They haven't provided a separate written statement (nor have we asked for one) but they did explain their reasoning. Let R be the copyright holder of some work, B be a potential buyer, and M be the maker of the corpus. The prime mover behind copyright cases is economic harm. As long as M sells copyrighted material, or even gives it away, M is taking away the reason of B to buy from the source that would pay royalties to R, so M is causing economic harm. Here it is clear that no harm is done, since the users of your corpus have not actually gained access to the copyrighted work and the corpus can't be exploited for pirate editions.
> Actually, I just looked up the licence agreement for the Hunglish
> "1.2. User shall not publish, retransmit, display, redistribute,
> reproduce or commercially exploit the Data in any form, except that User
> may include limited excerpts from the Data in articles, reports and
> other documents describing the results of User’s linguistic education
> and research. "
> So I guess the answer to my question is no.
This is the generic LDC policy, and again it doesn't enjoin you from the main goal you'd want to use a corpus for, namely training and testing computational linguistic models. Whether using the trained system in a for-profit system would be infringing I'm not sure, IANAL. But the world is full of systems that were optimized on LDC corpora, probably because these works, form an economic standpoint, do not harm the copyright holders. From a legal standpoint I'm not sure, this may even depend on the laws of the country you are in, but in a large corpus the impact of any single work on training is so minimal that "de minimis non curat lex" is probably applicable.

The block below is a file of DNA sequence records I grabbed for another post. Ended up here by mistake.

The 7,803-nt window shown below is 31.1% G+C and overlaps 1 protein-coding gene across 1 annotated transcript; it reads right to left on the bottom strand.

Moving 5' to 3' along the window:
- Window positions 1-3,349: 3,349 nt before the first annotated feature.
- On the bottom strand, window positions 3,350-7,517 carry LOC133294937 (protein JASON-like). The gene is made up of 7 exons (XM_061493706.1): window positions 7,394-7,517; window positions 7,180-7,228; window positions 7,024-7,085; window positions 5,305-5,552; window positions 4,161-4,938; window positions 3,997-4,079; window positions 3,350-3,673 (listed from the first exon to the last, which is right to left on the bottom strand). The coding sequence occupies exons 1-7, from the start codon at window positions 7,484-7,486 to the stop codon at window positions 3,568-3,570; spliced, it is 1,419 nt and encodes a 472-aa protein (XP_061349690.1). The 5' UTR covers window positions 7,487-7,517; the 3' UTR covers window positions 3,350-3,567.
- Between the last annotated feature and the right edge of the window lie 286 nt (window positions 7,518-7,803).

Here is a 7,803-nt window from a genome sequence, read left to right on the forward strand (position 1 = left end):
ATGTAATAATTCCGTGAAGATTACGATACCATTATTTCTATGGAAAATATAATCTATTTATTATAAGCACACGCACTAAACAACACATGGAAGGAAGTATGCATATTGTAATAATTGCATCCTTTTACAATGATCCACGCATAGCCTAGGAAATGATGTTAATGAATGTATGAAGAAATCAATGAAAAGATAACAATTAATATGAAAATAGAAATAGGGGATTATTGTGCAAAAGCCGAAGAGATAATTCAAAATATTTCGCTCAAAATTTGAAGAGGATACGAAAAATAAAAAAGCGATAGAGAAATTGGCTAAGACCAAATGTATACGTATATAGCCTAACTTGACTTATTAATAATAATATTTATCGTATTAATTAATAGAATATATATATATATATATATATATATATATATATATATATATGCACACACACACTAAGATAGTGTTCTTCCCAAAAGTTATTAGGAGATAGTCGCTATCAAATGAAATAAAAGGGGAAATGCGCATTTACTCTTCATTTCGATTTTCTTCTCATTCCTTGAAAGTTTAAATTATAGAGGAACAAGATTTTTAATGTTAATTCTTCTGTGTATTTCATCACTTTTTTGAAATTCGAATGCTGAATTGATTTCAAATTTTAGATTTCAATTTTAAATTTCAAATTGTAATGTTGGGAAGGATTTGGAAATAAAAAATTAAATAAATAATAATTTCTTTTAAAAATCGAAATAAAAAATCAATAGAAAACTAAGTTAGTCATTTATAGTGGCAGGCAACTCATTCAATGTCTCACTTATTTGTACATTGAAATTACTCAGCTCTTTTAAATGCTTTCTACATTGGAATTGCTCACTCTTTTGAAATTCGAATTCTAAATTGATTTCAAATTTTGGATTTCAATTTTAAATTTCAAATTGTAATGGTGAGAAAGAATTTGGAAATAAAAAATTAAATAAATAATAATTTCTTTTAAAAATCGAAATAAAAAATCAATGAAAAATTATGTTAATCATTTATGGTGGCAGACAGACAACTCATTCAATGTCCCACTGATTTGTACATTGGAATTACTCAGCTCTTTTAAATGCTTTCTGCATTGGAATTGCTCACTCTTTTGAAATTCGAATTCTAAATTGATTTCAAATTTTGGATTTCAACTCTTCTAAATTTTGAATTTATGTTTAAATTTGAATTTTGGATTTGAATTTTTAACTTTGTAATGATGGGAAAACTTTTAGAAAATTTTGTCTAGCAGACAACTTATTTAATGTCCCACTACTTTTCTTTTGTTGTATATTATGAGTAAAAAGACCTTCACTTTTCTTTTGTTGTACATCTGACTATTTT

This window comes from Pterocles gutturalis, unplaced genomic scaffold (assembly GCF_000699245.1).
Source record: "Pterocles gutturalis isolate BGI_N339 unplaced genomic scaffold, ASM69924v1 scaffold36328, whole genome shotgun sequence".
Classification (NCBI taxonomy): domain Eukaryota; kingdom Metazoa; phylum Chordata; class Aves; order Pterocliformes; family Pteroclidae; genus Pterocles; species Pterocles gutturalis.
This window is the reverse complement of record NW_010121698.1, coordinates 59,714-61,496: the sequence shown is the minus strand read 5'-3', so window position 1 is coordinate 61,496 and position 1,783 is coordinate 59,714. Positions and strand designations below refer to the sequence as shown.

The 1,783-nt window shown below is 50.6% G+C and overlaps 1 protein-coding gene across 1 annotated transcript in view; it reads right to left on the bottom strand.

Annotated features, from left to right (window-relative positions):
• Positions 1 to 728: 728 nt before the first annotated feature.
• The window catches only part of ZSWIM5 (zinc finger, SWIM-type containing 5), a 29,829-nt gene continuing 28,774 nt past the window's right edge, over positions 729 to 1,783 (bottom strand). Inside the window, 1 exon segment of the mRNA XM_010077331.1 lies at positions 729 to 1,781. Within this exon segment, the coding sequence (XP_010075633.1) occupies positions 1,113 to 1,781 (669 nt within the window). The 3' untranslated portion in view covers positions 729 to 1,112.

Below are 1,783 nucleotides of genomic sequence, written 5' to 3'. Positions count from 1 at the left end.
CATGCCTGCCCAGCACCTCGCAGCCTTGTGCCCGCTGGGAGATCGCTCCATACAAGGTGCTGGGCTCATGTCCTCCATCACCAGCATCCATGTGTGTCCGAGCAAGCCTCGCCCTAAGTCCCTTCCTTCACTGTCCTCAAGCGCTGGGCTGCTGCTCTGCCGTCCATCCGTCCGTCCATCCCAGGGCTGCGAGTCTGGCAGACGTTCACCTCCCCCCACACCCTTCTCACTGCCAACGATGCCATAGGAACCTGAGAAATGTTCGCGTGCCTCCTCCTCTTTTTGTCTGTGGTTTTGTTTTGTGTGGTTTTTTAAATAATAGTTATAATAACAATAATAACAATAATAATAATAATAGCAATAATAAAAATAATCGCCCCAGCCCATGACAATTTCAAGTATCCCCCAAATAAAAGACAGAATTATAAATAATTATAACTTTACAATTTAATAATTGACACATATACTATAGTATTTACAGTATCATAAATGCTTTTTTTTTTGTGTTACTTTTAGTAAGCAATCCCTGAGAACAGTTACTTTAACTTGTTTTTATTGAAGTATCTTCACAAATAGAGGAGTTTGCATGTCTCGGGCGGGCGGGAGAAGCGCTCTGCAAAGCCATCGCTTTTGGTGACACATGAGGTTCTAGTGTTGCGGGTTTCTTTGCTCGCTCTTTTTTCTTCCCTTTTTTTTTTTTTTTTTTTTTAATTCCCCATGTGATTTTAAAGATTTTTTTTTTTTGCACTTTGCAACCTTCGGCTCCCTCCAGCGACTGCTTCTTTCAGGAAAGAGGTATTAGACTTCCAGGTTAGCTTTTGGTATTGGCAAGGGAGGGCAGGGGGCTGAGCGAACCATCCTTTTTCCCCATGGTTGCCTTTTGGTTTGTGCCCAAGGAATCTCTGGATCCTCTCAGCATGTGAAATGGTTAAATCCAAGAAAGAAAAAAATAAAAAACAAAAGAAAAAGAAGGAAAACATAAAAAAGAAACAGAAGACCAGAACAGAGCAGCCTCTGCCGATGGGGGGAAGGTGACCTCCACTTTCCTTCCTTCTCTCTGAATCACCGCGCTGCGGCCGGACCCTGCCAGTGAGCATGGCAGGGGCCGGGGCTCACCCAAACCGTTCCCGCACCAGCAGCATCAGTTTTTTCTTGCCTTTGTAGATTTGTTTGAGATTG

So the WSJ could possibly come after you if you used in a commercial system a model trained only on the WSJ (I say possibly since you still have the "transformative use" defense) but why would you ever want to do such a thing? A pure WSJ model already shows signs of strain on the NYT, and if your goal is a system that works on journalistic prose you are far better off training it on a broad mixture of newspaper sources. If, on the other hand, your goal is to do something value added specifically for WSJ readers, you should be getting the opinion of WSJ lawyers anyway.
Andras Kornai, NAL
PS. In the hope of steering back the conversation to Adam's original point, let me say here that even if one would be inclined to dispute the statement that the use of some copyrighted work is de minimis, surely corrections to this work are de minimis!